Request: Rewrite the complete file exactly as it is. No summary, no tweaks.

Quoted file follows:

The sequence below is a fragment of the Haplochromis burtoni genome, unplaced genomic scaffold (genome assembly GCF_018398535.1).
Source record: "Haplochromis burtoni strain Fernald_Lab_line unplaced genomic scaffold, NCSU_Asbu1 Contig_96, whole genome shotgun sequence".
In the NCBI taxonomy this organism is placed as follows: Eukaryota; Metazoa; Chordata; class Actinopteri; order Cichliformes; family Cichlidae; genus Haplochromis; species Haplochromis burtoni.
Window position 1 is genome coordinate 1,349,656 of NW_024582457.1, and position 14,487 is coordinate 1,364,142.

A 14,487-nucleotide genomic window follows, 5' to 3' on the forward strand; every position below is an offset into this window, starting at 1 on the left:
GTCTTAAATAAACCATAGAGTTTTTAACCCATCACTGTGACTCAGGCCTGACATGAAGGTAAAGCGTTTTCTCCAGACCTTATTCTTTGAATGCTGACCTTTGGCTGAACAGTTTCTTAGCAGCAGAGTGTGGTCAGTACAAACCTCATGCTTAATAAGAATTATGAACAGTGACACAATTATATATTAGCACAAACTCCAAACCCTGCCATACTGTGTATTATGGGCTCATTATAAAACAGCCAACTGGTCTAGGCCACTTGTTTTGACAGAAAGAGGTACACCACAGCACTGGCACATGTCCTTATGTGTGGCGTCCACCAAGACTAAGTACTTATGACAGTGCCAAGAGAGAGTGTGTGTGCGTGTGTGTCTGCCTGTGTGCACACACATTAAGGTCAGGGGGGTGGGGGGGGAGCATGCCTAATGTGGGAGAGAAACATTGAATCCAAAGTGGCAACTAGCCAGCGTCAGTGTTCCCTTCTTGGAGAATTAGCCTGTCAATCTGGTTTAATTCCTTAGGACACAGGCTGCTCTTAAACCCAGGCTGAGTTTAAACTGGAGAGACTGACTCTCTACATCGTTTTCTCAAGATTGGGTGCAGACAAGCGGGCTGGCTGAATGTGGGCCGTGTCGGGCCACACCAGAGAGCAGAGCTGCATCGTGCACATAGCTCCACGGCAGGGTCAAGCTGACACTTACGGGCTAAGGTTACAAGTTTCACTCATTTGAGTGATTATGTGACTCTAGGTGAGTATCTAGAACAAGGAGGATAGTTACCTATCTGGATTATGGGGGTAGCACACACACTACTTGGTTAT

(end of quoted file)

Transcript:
The sequence below is a fragment of the Haplochromis burtoni genome, unplaced genomic scaffold (genome assembly GCF_018398535.1).
Source record: "Haplochromis burtoni strain Fernald_Lab_line unplaced genomic scaffold, NCSU_Asbu1 Contig_96, whole genome shotgun sequence".
In the NCBI taxonomy this organism is placed as follows: Eukaryota; Metazoa; Chordata; class Actinopteri; order Cichliformes; family Cichlidae; genus Haplochromis; species Haplochromis burtoni.
Window position 1 is genome coordinate 1,349,656 of NW_024582457.1, and position 14,487 is coordinate 1,364,142.

A 14,487-nucleotide genomic window follows, 5' to 3' on the forward strand; every position below is an offset into this window, starting at 1 on the left:
GTCTTAAATAAACCATAGAGTTTTTAACCCATCACTGTGACTCAGGCCTGACATGAAGGTAAAGCGTTTTCTCCAGACCTTATTCTTTGAATGCTGACCTTTGGCTGAACAGTTTCTTAGCAGCAGAGTGTGGTCAGTACAAACCTCATGCTTAATAAGAATTATGAACAGTGACACAATTATATATTAGCACAAACTCCAAACCCTGCCATACTGTGTATTATGGGCTCATTATAAAACAGCCAACTGGTCTAGGCCACTTGTTTTGACAGAAAGAGGTACACCACAGCACTGGCACATGTCCTTATGTGTGGCGTCCACCAAGACTAAGTACTTATGACAGTGCCAAGAGAGAGTGTGTGTGCGTGTGTGTCTGCCTGTGTGCACACACATTAAGGTCAGGGGGGTGGGGGGGGAGCATGCCTAATGTGGGAGAGAAACATTGAATCCAAAGTGGCAACTAGCCAGCGTCAGTGTTCCCTTCTTGGAGAATTAGCCTGTCAATCTGGTTTAATTCCTTAGGACACAGGCTGCTCTTAAACCCAGGCTGAGTTTAAACTGGAGAGACTGACTCTCTACATCGTTTTCTCAAGATTGGGTGCAGACAAGCGGGCTGGCTGAATGTGGGCCGTGTCGGGCCACACCAGAGAGCAGAGCTGCATCGTGCACATAGCTCCACGGCAGGGTCAAGCTGACACTTACGGGCTAAGGTTACAAGTTTCACTCATTTGAGTGATTATGTGACTCTAGGTGAGTATCTAGAACAAGGAGGATAGTTACCTATCTGGATTATGGGGGTAGCACACACACTACTTGGTTAT